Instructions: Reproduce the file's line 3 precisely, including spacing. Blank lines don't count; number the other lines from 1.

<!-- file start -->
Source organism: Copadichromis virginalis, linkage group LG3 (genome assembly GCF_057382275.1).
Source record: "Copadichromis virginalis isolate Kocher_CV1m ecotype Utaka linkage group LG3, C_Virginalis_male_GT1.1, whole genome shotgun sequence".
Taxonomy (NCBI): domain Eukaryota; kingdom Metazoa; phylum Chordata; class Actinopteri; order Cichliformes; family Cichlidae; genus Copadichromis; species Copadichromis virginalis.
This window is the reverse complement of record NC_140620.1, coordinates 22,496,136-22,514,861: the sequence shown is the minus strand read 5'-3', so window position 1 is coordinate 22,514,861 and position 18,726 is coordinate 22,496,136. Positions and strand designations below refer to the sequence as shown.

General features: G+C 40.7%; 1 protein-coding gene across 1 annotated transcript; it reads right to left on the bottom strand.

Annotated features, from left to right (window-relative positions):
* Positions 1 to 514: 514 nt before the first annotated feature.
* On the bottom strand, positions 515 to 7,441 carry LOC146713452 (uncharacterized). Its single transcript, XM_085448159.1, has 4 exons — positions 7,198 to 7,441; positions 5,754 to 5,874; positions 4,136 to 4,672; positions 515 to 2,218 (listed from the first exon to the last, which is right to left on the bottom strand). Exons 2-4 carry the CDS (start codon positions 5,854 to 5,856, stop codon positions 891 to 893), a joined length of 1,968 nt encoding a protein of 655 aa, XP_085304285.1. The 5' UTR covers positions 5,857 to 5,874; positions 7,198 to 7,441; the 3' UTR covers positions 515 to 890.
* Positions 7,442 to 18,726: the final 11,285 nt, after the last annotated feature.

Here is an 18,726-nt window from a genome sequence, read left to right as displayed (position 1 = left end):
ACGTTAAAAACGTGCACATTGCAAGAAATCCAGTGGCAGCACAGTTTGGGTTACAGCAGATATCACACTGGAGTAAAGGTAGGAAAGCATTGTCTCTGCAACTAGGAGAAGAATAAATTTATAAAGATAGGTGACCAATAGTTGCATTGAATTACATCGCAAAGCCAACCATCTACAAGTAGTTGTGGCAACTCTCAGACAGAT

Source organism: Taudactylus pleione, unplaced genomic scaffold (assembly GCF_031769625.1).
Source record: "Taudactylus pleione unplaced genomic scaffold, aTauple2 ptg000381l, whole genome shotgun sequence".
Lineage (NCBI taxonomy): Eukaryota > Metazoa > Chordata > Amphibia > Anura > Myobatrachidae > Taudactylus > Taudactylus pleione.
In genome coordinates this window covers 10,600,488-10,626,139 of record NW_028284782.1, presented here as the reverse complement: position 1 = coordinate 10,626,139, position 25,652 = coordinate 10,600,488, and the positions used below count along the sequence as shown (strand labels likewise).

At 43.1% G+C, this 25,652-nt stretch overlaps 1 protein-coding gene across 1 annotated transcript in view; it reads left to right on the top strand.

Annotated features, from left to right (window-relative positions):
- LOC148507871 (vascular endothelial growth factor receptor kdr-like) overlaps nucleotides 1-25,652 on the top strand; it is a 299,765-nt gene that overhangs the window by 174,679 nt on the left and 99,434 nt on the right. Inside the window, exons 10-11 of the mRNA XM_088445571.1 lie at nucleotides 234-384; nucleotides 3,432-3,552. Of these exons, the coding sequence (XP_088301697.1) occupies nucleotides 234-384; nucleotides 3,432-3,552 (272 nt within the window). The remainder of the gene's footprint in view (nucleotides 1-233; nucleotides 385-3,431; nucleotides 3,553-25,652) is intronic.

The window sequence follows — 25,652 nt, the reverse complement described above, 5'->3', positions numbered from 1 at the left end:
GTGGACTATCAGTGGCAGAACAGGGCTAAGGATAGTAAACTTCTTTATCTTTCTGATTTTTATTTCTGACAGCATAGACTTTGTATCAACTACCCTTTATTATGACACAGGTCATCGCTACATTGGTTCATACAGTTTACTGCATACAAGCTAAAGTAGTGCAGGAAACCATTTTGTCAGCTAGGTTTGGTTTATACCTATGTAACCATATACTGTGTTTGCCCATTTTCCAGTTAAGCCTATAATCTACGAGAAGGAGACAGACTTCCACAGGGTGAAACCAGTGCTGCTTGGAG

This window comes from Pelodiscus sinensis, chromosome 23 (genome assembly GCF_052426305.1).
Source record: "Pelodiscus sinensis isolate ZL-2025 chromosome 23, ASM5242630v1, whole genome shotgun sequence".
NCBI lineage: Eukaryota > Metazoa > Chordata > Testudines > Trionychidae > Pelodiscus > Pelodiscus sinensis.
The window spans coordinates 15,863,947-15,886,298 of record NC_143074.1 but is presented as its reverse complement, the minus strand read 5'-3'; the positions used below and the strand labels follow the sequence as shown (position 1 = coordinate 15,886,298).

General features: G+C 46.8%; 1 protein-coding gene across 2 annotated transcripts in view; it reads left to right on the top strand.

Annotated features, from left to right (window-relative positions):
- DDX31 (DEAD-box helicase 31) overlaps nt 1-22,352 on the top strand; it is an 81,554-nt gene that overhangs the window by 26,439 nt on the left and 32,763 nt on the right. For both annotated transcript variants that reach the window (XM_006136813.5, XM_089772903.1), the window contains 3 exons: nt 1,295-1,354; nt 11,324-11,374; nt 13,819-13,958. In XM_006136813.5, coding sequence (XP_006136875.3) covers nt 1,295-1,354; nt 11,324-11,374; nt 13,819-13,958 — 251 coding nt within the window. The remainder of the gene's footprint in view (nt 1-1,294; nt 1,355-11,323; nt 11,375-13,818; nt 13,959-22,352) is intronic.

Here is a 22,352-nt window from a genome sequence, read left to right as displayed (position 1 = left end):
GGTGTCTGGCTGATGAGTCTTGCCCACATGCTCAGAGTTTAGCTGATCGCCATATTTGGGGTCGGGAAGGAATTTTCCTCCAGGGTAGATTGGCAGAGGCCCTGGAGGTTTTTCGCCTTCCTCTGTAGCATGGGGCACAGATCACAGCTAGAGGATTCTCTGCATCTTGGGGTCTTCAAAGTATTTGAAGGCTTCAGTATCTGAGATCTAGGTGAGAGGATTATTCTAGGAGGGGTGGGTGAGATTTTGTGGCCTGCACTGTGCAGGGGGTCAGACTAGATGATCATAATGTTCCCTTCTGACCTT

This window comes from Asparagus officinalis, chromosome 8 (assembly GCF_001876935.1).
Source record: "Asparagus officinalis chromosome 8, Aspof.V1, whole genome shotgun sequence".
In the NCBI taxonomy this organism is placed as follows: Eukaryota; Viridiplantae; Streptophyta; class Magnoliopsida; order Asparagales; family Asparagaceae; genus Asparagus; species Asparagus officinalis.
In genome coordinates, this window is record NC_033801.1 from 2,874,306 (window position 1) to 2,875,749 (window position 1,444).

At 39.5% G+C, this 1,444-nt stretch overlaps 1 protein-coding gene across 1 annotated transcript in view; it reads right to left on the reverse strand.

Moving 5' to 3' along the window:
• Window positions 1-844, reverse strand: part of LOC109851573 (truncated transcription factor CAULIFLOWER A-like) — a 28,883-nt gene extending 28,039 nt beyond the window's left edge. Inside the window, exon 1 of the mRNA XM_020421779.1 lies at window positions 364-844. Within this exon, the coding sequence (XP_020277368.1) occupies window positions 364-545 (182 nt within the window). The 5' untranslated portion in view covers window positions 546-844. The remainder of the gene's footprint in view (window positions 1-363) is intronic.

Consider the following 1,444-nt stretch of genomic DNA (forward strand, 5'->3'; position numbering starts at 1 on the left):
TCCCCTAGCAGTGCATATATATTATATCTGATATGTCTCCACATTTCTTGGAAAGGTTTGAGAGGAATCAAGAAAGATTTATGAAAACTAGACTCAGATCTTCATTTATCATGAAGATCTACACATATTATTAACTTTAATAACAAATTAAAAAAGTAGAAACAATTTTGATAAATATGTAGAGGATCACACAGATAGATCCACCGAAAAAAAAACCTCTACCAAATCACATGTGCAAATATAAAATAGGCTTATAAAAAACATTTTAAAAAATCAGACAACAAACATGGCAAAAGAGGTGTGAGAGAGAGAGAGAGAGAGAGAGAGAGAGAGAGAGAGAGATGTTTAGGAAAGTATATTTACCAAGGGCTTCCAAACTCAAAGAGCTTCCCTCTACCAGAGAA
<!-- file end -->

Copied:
Taxonomy (NCBI): domain Eukaryota; kingdom Metazoa; phylum Chordata; class Actinopteri; order Cichliformes; family Cichlidae; genus Copadichromis; species Copadichromis virginalis.